Weblog: What do you mean the Wi-Fi doesn't work? The life of a Racing Post reporter
You can have too too much of a good thing
It's always easier having too much material and cutting it down to size than finding yourself short and having to pad things out. Ask a sculptor.
That certainly applies to 'Stable Tours' for the Post.
I did one with a trainer who was the very model of tight-lipped taciturnity several years ago and was so desperate for 'filler' I was tempted to add in a few jokes to make up the space.
No such worry when making the short trip to visit Kevin Ryan near Thirsk today.
Not just because he is a model of open-mouthed, chattiness but also because he has an awful lot to talk about. Ten dozen topics of animated conversation.
A large string of older horses who look sure to have a big say in Group races or decent handicaps in 2012.
Plenty of three-year-olds to be very interested in.
And the usual strong team of two-year-olds, in a yard which has made its name with the exploits of its juveniles.
Transcribing the whole lot produces twice as much copy as will fit in the designated two-page spread.
And I don't think the editor will drop the Ascot racecard from next Wednesday's paper in order to make extra space.
That's when the hard work starts. Taking out every word that you possibly can, all the while making sure that each one removed does not send a whole paragraph crashing into meaninglessness - a sort of literary Jenga.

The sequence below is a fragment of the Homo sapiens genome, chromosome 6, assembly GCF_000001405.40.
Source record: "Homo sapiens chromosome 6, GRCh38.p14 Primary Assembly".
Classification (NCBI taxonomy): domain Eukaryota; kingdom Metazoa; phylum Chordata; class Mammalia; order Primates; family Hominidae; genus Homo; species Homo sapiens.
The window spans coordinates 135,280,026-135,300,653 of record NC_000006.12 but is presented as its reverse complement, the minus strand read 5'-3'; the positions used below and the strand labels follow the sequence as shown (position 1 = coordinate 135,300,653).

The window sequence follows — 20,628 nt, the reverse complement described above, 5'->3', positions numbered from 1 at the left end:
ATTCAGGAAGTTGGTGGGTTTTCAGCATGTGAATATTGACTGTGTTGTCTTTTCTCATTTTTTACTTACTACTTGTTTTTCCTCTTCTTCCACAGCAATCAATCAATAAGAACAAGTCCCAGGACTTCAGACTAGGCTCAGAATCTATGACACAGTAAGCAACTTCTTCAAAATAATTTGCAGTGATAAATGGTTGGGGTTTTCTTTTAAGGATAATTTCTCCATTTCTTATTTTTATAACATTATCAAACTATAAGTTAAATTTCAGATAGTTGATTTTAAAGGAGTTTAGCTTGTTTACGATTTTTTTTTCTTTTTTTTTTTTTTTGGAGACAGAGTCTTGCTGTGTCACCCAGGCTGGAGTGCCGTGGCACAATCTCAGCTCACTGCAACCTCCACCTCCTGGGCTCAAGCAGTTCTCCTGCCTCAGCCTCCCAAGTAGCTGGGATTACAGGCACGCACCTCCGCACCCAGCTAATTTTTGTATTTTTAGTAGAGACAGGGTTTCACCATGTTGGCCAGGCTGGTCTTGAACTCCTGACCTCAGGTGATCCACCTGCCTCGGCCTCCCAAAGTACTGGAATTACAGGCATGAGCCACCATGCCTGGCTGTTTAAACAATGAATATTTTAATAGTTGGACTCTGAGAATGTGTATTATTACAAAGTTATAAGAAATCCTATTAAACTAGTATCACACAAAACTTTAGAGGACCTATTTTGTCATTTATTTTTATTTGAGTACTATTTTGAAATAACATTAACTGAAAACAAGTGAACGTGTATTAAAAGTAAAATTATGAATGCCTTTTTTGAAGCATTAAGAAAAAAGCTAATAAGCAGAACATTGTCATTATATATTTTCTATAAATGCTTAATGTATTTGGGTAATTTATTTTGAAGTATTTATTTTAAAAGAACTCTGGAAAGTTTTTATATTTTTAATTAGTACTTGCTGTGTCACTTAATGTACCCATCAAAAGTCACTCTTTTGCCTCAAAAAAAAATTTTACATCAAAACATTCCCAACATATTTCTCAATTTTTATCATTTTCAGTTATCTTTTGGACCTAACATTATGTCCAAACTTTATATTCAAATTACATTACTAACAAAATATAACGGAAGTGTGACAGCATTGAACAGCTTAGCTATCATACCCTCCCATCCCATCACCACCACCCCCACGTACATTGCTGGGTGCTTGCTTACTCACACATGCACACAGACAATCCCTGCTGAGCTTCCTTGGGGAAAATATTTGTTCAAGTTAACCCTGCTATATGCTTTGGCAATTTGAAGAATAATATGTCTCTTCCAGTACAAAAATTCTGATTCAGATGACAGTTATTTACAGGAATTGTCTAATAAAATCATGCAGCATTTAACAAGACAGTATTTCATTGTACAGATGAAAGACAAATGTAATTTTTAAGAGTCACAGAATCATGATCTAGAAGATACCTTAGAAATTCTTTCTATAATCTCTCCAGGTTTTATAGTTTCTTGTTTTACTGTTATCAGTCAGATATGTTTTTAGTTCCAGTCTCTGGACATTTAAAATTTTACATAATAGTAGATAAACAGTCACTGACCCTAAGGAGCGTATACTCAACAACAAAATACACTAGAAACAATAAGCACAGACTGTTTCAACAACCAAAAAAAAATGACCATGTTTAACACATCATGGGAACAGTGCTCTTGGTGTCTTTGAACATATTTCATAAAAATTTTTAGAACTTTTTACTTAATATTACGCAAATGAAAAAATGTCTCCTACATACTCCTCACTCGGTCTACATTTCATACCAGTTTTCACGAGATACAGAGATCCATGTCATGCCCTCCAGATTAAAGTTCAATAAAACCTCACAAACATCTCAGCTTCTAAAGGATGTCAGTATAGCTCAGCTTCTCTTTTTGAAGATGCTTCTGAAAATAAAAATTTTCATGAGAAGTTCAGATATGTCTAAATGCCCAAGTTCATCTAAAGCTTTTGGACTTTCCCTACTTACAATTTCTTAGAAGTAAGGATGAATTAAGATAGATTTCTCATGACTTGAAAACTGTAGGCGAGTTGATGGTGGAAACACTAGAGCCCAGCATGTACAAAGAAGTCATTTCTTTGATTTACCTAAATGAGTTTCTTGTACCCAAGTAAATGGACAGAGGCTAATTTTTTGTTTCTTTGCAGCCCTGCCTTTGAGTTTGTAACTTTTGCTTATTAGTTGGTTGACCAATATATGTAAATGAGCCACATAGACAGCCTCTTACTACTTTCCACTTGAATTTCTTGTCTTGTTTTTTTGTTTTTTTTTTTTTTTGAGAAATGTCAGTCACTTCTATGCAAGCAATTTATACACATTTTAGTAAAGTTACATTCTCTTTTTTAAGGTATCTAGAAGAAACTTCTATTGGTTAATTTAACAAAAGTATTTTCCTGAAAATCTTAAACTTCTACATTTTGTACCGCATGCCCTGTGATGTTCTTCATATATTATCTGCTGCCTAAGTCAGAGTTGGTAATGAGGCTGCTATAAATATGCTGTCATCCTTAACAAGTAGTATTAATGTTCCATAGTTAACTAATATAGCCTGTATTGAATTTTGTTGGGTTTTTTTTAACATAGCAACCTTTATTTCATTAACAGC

And when wielding the scalpel leaves you still well over the limit you have to reach for a rather blunter instrument and start to remove whole horses.
But which ones? They had to be quite decent for me to ask about them in the first place and for Ryan to think it worth talking about them - neither of us were in the business of seeking the winner of a back-end seller at Catterick.
It's no easier deciding what to leave out than it is when you are drawing up that life-changing Jackpot perm. And the horses left on the cutting-room floor are just as likely to make you look stupid by winning.
It's the judgement of Solomon and I can only apologise if I turn out to have lackedhis legendary wisdom.
Though at least I had the nous to find the yard unaided (on only my second visit), after the sad death this morning of my sat nav.
Overwork rather than old age is likely to be the coroner's verdict. Miraculous devices though they may be, they never seem to make it to their second birthday in my experience - wonder if there is something in the racecourse air which gums up the workings?